Thinking naturally

36* Tim Hayward, Ecological Thought, Polity Press, Cambridge, 1995; Kate Soper, What is Nature? Culture, Politics and the Non-Human, Blackwell, Oxford, 1995.realism of postmodernism and accept the significance of the ways in which the concept of ʻnatureʼ has been used for ideological purpose.

Soperʼs own position occupies that political space.

Her strategy is to carve out more clearly this position between the ʻnature-endorsingʼ perspectives of naturalists and the ʻnature-scepticalʼ perspectives of constructivists, by exploiting what are taken to be the strengths in one position to highlight the weaknesses in the other. In general, against the postmodernist focus on cultural construction of nature, she insists upon the importance of recognizing the existence of a discourse-independent natural world on which humans have real impacts that have to be addressed, and defends critical realism as the necessary basis for a coherent political project of social change. At the same time, she criticizes the tendency of the natureendorsing positions for their insensitivity to the ways in which the concept of nature has been historically shaped for ideological effects, some of which have implications for the environmental cause itself. The argument is played out over a wide range of topics, from the use of the concept of nature to exclude or downgrade those associated with the natural – the primitive, corporeal, feminine – through to examination of the ways in which the modern conservation movement appeals to an ideological representation of the ʻruralʼ. In each case the anti-naturalist tendencies in constructivism are set against what is defensible in the ecological naturalist and realist positions.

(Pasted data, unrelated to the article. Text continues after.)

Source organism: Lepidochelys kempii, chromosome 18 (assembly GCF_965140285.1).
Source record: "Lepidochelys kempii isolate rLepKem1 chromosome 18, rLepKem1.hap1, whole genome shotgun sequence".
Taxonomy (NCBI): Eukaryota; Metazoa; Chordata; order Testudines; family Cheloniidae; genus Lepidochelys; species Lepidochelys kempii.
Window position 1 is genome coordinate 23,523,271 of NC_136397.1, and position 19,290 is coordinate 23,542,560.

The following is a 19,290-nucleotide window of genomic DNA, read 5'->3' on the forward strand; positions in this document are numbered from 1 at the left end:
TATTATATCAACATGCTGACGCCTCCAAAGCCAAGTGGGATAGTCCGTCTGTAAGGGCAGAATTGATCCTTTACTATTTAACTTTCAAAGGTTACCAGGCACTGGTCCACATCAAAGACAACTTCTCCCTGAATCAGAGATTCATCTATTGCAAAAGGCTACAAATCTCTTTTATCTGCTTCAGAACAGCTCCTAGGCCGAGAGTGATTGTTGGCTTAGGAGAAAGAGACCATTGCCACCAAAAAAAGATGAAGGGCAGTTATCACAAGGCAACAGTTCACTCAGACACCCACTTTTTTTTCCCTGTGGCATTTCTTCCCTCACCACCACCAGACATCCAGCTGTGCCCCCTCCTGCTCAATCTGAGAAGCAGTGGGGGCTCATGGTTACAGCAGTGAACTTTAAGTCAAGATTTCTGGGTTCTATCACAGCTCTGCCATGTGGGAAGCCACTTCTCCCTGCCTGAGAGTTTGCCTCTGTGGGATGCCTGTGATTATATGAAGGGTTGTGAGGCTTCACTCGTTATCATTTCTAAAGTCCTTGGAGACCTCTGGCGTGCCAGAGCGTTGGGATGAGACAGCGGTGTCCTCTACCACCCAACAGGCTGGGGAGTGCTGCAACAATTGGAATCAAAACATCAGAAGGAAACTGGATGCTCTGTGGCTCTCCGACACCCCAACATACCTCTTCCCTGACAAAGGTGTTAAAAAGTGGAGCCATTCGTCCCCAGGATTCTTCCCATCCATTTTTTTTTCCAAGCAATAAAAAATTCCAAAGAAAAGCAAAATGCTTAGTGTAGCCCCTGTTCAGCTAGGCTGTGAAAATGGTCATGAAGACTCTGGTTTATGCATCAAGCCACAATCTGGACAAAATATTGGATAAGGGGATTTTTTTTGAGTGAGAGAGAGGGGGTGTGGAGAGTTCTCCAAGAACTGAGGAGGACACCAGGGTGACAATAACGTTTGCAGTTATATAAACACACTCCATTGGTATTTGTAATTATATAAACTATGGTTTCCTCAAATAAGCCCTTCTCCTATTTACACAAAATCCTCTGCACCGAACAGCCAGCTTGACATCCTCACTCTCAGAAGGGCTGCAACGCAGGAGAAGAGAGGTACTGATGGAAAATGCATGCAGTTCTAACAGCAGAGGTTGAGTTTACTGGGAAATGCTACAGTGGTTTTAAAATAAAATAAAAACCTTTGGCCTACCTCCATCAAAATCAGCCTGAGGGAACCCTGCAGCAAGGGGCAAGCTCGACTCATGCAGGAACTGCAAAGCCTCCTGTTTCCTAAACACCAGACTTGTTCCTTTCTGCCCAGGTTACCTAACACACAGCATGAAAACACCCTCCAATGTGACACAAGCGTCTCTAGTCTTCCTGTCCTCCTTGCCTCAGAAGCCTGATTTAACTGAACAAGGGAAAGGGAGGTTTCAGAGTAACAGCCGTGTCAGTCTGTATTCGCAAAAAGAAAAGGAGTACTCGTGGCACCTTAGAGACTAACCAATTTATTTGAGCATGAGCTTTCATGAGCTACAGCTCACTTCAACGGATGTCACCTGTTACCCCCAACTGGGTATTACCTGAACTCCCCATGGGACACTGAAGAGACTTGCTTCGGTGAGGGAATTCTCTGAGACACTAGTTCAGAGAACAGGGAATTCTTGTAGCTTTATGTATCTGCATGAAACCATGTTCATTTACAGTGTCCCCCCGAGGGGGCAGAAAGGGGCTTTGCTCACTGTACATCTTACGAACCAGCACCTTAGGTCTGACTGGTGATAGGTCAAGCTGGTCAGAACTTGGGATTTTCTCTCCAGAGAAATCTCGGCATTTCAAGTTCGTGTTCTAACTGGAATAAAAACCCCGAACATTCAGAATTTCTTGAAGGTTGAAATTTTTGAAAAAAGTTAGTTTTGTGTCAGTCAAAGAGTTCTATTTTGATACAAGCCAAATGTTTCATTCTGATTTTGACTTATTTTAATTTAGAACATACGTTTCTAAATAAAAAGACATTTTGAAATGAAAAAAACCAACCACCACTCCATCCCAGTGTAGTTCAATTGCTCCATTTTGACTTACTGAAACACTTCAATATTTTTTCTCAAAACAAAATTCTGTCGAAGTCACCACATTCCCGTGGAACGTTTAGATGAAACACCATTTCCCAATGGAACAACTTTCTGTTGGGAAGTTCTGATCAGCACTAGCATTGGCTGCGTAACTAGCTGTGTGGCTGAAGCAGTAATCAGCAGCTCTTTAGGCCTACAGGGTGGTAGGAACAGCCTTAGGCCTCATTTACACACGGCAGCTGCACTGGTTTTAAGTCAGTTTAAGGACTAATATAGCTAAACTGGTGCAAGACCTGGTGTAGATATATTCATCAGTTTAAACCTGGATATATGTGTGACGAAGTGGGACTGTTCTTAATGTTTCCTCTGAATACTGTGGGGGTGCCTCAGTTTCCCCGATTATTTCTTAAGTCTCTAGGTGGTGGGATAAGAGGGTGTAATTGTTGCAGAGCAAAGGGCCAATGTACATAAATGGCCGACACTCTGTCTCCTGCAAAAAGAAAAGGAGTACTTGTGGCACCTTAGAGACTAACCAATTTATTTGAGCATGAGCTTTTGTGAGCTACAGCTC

The discussion is always rich, and much of the argument it will engender will concern the detail. To take just one example, Soper makes a useful demarcation between different levels of nature, pointing out that the source of aesthetic pleasure and value is the ʻsurfaceʼ lay nature of our everyday encounters and not the ʻdeepʼ level of causal powers and processes to which the scientific realist refers. The point is an important one and is broadly right. However, the two-way contrast between surface and deep tends to invoke a picture of natural science as physics. There are more layers to the nature we encounter than the division of Thinking naturally

John o’neill

The richness of the debates about the environment has its source not just in the importance of the issue, and the significance for the future of radical politics of dialogues between socialists and greens, but also in the fact that it lies at a point of convergence between a number of other arguments: between realism and constructivism, Enlightenment and its critics, humanism and anti-humanism; on the relation of economy, culture and nature; on the future direction of feminist thought and action. This richness is represented in Tim Haywardʼs and Kate Soperʼs recent books.* Both are important contributions. Both are likely to have a wide readership and a large influence on current debates in environmental politics. Both certainly deserve to do so. They combine intellectual clarity and rigour with political commitment and purpose. The arguments amongst socialists and greens about the political and social implications of our current environmental crisis will be the richer for them.